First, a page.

Does the replicator make roses? And if so, can I transport them to my long-suffering mother in New Jersey? As usual, I waited until the last minute to get her a gift, and I can't use being stuck in the Delta Quadrant as an excuse.

Mother's Day, as most cynics know, is a somewhat fabricated holiday expanded upon by the good people at Hallmark. But with time traditions form, and to hold one's nose at Mother's Day would be as inconsiderate as sneering at a Bajoran on the Promenade offering “Peldor Joi” at the Gratitude Festival. For a show like Star Trek, which many—rightly or wrongly—associate as a heavy dude zone, there are more than a few instances of motherhood and the maternal instinct. The first biggie I can think of is Amanda Grayson, the Earth woman who married Vulcan Ambassador Sarek to bring us Star Trek's greatest creation, Spock. We meet her on the diplomatic “Journey To Babel,” an adventure episode that does, here and there, slip into a tiny bit of Mad About You-esque familial banter. “Why did you marry her?” Spock asks his father, when the human among them is acting out in her most emotional manner. “At the time, it seemed the logical thing to do.”

The Next Generation's Captain made his disassociation from personal relationships core to his character. Picard didn't ever want to see any snotnosed kids on his bridge, which was a rule he quickly broke when he made boy genius Wesley Crusher an acting Ensign. But romance was something he kept at arm's length, which is probably why Counselor Troi's mother Lwaxana got such a kick out of flirting with him.
Deanna was all about openness and expressing your feelings, but even she would blush when her mother (and her valet Mr. Homn) would pop by. Though the Betazoid Ambassador (always ambassadors!) might have appeared flighty or embarrassing, the truth is that she was actually pretty sharp, and usually right. JUST LIKE YOUR OWN MOTHER THAT YOU TAKE FOR GRANTED! Even the mighty warrior Worf referred to her as “an admirable woman.”
Lwaxana's daughter Deanna had her own child in the season-two opener “The Child.” She is impregnated by a glowy thing, quickly comes to term and almost immediately thereafter her son (Ian) looks like he's ready for fifth grade. Do the math on this, he isn't staying til the end of the season. Soon the kid sacrifices himself to save the crew, but maybe lives on as his original self, or a version of himself, which was an alien that wanted to “live through” a different life cycle as a human. It's a little confusin! But Deanna is very understanding about the whole thing. Personally I think the alien should have asked first.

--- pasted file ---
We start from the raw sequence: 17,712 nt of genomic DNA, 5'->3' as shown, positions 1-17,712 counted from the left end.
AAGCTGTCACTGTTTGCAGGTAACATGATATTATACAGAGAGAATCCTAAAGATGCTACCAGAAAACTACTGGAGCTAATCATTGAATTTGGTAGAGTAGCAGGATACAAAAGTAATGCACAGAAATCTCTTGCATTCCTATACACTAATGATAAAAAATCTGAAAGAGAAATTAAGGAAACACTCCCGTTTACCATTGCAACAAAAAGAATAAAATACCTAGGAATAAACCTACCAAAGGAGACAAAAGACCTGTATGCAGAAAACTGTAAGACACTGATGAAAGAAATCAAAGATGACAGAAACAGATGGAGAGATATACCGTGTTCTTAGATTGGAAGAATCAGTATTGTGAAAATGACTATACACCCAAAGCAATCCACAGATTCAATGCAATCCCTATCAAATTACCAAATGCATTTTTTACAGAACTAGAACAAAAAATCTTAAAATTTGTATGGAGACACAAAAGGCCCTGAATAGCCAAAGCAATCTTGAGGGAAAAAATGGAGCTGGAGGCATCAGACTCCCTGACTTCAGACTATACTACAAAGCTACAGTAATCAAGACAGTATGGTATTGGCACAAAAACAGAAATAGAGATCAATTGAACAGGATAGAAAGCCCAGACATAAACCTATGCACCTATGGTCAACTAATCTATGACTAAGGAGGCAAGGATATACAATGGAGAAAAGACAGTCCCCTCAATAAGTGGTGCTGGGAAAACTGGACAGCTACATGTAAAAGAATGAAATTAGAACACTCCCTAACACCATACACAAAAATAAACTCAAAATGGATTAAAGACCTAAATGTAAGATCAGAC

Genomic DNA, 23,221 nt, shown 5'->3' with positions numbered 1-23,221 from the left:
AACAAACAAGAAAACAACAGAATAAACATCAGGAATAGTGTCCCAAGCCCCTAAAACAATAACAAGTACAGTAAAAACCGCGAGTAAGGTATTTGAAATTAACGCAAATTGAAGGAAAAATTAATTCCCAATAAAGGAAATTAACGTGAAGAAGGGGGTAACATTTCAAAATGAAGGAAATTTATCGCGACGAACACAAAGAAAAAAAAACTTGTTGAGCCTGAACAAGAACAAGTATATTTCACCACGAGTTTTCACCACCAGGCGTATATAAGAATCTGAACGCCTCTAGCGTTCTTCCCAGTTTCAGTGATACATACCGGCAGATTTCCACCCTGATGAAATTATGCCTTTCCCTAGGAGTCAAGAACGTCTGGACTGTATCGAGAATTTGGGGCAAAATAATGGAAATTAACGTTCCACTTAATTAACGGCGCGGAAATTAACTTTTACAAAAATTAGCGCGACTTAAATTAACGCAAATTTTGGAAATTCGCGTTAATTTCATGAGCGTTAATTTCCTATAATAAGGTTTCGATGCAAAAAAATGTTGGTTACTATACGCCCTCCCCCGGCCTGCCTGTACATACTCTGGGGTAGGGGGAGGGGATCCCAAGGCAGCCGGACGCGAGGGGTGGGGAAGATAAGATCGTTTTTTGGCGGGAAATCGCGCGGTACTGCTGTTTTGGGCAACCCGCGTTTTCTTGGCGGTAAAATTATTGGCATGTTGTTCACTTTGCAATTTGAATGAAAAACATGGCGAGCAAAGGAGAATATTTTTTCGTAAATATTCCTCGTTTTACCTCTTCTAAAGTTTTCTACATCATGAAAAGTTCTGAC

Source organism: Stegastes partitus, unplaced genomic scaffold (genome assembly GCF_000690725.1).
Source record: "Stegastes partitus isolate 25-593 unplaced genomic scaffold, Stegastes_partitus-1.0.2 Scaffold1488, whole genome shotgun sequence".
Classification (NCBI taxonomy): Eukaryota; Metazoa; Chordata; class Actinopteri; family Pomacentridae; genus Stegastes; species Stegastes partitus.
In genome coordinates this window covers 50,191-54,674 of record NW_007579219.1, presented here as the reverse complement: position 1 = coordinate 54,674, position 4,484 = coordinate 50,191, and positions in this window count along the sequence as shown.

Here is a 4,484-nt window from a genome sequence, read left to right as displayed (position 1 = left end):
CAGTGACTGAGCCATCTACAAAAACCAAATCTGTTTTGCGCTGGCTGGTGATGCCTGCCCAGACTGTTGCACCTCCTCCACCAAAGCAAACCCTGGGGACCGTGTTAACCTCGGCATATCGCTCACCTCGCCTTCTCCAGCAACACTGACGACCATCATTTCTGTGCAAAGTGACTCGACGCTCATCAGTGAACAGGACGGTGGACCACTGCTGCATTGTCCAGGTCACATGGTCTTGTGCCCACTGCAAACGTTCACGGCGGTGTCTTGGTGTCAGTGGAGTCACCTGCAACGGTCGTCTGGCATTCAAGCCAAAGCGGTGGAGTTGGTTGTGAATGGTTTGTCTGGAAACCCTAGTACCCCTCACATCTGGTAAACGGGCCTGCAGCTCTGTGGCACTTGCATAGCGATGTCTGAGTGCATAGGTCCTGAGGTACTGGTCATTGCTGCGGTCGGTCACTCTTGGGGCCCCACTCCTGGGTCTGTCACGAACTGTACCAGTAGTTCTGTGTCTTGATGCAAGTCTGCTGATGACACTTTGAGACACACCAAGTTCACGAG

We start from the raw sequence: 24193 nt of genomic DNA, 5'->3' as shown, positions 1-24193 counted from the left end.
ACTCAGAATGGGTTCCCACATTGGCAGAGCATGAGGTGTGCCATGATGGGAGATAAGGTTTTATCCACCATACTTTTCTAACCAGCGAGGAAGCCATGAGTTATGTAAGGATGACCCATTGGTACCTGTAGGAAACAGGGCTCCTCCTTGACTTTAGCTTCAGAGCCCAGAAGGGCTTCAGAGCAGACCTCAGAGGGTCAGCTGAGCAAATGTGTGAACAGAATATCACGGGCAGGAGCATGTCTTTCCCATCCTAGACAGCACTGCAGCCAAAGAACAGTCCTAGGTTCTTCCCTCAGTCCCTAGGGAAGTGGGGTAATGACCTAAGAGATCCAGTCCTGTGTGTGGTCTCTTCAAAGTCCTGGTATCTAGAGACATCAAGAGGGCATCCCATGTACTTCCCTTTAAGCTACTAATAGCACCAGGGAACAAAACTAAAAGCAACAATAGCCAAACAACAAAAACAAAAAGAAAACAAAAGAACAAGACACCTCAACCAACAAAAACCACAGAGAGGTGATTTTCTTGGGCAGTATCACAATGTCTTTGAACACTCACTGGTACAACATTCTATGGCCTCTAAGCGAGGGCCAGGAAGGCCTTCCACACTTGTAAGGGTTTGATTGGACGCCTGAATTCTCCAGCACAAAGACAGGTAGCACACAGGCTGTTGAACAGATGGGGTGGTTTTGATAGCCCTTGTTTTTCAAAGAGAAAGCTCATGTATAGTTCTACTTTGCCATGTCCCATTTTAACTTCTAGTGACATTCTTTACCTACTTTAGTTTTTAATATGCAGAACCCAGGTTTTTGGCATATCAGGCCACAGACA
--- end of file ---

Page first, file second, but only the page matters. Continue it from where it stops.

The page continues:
On Voyager, there was a lot of producorial tweaking to make Captain Janeway a figure of authority but also a recognizable human female. She had a love interest, but he was tidily back on Earth. When Seven of Nine came aboard in the fourth season, that's where she was able to expose her maternal side a little bit more. Seven of Nine was an adult, but in certain matters had the mind of a child, and Captain Janeway took personal responsibility in nurturing her intellectual and social development.


The show paid it forward, of course, with the character Naomi Wildman. The half-human, half-Ktarian child was the first born on Voyager and, for whatever reason, she looked up to Seven of Nine, who would take a few minutes away from poking around the Astrometrics Lab to bond with the li'l moppet from time to time.

But let's not be so Carbon-prejudiced. One of the most dynamic mothers on Star Trek, and certainly one of the ones with the highest body count, was The Horta from “The Devil In The Dark.” As more and more people mysteriously died in the pergium mines of Janus VI, it took a mindmeld from Spock (and some medical miracles from Bones) to realize that the dastardly rock monster is, in fact, merely a worried parent trying to protect her brood! The next time you see silver orbs in a cave, leave them alone! Everything is beloved to someone somewhere in the galaxy!
I'm going to leave out the Borg Queen on my list (yet I invite you to make a case in the comments below), but I do have one final person I need to add. Enterprise: season one, episode five, “Unexpected.” Commander Trip Tucker boards a Xyrillian spacecraft, innocently sticks his fingers into some pebbles and, whoopsie, he ends up pregnant. Even those of us that had been watching Star Trek in various forms for decades did not see that one coming. Despite Trip being one of the more macho regular cast members, he took the news rather well. (And, luckily, Xyrillian reproduction is a little different from ours, so zooming away in the next episode left few ethical issues.)

With that, two things for you to do. Get on the phone and tell your mother (or a mother) that you love her. Then, get in the comments and tell me who I left out!

Jordan Hoffman is a writer, critic and lapsed filmmaker living in New York City. His work can also be seen on Film.com, ScreenCrush and Badass Digest. On his BLOG, Jordan has reviewed all 727 Trek episodes and films, most of the comics and some of the novels.




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